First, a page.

In many respects, a piece in the September 20, 2005 New York Times (please don’t suspect me; it was someone else’s discarded copy) on suburban discord over a new Orthodox institution was predictable in the extreme.
Mention the words “yeshiva/shul seeks to open/build in suburban New Jersey/Long Island locale” and many of us, by now, can easily write the ineluctable script from familiar experience, replete with the recurrent cast of characters: the mayor, either staunchly pro- or anti- the newcomers; the reactions of the locals, ranging from undisguised loathing to evasive posturing; the appearance of anti-Jewish graffitti and letters-to-the-editor; the politicians torn between placating the citizenry and welcoming the revitalization brought about by the newcomers; the local, sometimes, but not always, hostile non-Orthodox clergy (unless they’re non-Greek Orthodox, in which case they’re always sympathetic); and, of course, the incoming Orthos, long on cash but often short on finesse and PR skills.
And, indeed, most of the above make their appearance in this latest installment of Battleground Suburbia: Invasion of the OrthoSnatchers, being filmed on location in Roosevelt, New Jersey.
The article also included another inevitable feature of media reportage in general, one which most of us recognize from news stories that we’ve had first-hand knowledge of: distorted facts. In this case, at least, the errors were innocuous.
The writer describes the new yeshiva high school (total enrollment: 12) in Roosevelt as being “organized by the successful Telshe Yeshiva Alumni, which has started such schools around the country” and as holding “classes 14 hours a day, six days a week,” thereby squeezing three factual mistakes into less than one complete sentence. Ho hum, par for the media course.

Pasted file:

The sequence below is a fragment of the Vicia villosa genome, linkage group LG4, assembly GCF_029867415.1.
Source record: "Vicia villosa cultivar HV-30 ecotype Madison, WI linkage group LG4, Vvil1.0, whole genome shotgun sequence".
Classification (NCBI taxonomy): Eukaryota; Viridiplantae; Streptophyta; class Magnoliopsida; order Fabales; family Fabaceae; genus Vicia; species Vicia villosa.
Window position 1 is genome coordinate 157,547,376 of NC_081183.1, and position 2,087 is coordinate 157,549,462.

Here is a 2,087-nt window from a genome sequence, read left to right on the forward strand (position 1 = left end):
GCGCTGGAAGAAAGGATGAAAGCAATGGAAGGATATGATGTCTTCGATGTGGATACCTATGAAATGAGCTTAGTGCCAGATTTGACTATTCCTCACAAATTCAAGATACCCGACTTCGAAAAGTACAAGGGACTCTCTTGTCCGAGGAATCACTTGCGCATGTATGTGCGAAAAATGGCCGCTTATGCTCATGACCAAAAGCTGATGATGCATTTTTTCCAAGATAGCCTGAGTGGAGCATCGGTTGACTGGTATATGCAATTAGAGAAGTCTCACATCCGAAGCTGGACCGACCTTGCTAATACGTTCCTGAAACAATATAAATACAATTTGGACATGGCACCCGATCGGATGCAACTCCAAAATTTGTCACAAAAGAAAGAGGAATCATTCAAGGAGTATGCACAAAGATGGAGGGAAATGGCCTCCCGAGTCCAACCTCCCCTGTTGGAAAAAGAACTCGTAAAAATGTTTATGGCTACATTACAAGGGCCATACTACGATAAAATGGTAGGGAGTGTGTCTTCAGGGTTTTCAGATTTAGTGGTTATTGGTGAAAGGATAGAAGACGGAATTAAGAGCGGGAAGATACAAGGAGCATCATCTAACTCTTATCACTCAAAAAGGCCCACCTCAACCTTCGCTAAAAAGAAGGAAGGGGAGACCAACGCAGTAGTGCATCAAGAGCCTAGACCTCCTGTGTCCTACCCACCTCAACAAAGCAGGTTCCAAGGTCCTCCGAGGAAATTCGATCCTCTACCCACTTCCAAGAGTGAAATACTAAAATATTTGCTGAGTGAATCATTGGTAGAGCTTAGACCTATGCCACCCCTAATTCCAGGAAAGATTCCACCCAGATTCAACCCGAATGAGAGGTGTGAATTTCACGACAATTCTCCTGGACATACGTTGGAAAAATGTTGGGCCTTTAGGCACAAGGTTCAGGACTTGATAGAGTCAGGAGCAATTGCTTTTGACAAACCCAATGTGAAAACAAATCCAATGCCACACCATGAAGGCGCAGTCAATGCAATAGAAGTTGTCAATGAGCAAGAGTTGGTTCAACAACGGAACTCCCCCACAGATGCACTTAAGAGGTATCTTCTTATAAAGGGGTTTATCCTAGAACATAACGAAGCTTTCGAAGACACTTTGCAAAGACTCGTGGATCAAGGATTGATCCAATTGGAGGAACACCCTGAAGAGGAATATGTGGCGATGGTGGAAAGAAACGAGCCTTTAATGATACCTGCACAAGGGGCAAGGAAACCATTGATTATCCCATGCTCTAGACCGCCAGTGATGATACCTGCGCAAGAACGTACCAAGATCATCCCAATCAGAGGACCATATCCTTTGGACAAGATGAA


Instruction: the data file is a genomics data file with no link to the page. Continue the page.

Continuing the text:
There are, however, two things that set this particular story apart from others in its genre. One is the inclusion of assessments from observers who actually seem prepared to tell it like it is, whatever the implications. There is Arthur Shapiro, the Roosevelt town historian who, in the writer’s words, “said he sensed that it was not so much anti-Semitism as anti-Orthodox feelings” that were behind opposition to the school’s entry. Shapiro noted that “[t]his is the only town in the U.S. whose only house of worship is a synagogue, and I find it ironic that people are fighting and debating whether Jews should come in.”
And there is Jonathan Ament, senior project director in planning and research for United Jewish Communities, who averred that the attrition of Jewishness in Roosevelt, which began as an all-Jewish enclave of 1,000 in 1936 but is now only 30-35% Jewish, reflects a national trend. The writer proceeds to cite NJPS statistics — presumably provided by Mr. Ament as well — showing the Orthodox with a 23% market share of synagogue members, and growing; in contrast, the numbers for other Jews is shrinking. Memo to the refreshingly forthcoming Mr. Ament: Call the UJC office to make sure your position is still secure.
The other unusual aspect of the Roosevelt saga is that, because of the town’s unique history, the battle this time around serves as a fitting metaphor for the dynamic that seems to be at play in many of these controversies. As the Times decribes it, Roosevelt was founded by the Roosevelt administration as “an attempt to create a socialism-based town, complete with a cooperative garment factory and cooperative farms.”